Pre_GI: SWBIT SVG BLASTP

Query: NC_018497:421248 Mycoplasma genitalium M6320 chromosome, complete genome

Lineage: Mycoplasma genitalium; Mycoplasma; Mycoplasmataceae; Mycoplasmatales; Tenericutes; Bacteria

General Information: This genus currently comprizes more than 120 obligate parasitic species found in the wide spectrum of hosts, including humans, animals, insects and plants. The primary habitats of human and animal mycoplasmas are mucouse membranes of the respiratory and urogenital tracts, eyes, mammary glands and the joints. Infection that proceeds through attachment of the bacteria to the host cell via specialized surface proteins, adhesins, and subsequent invation, results in prolonged intracellular persistence that may cause lethality. Once detected in association with their eukaryotic host tissue, most of mycoplasmas can be cultivated in the absence of a host if their extremely fastidious growth requirements are met.

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BLASTP Alignment.txt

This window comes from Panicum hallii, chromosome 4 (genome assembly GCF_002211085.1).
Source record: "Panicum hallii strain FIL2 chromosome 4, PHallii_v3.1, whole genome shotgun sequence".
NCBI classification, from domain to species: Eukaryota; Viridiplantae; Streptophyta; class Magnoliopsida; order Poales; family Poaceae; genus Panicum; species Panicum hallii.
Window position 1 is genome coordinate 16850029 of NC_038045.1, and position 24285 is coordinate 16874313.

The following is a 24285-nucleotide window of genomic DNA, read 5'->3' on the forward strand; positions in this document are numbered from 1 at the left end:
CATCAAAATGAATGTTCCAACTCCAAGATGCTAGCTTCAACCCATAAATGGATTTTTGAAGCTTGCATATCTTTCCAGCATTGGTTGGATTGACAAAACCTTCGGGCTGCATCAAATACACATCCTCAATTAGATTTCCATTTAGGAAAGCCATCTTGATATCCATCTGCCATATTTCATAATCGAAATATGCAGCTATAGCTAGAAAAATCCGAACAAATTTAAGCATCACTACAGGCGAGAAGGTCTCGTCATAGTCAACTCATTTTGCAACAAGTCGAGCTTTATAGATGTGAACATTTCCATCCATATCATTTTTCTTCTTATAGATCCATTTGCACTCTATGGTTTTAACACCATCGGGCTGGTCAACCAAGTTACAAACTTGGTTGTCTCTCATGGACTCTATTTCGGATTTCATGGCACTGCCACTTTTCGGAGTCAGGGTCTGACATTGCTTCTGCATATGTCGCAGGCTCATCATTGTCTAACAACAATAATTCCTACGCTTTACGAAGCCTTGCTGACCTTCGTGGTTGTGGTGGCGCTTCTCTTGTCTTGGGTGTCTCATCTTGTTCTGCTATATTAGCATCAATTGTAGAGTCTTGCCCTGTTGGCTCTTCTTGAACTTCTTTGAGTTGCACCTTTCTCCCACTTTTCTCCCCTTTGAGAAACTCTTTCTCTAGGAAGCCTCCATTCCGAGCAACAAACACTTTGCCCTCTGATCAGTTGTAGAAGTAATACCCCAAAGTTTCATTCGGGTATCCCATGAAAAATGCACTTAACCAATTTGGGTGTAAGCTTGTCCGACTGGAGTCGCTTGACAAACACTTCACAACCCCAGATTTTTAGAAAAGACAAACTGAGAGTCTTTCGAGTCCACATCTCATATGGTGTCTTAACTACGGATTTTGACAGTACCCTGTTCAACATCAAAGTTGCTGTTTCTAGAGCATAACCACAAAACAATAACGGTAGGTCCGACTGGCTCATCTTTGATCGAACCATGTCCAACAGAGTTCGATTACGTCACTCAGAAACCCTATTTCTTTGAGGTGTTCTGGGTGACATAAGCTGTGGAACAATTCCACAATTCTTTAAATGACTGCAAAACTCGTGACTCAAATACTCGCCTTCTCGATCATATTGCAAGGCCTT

Subject: NC_010673:388442 Borrelia hermsii DAH, complete genome

Lineage: Borrelia hermsii; Borrelia; Spirochaetaceae; Spirochaetales; Spirochaetes; Bacteria

General Information: This strain was isolated from a case of relapsing fever in western Washington, USA. Borrelia hermsii is the causative agent of tick-borne relapsing fever in the western United States and Canada. Borrelia then multiplies rapidly, causing a generalized infection throughout the tick. While feeding, the tick passes the organism into a mammalian host through its infectious saliva. Relapsing fever is characterized by a period of chills, fever, headache, and malaise, an asymptomatic period, followed by another episode of symptoms. This cycle of relapsing is due to changes in the surface proteins of Borrelia, which allow it to avoid detection and removal by the host immune system. This antigenic variation is the result of homologous recombination of silent proteins into an expressed locus, causing partial or complete replacement of one serotype with another. These plasmids carry genes involved in antigenic variation and pathogenicity.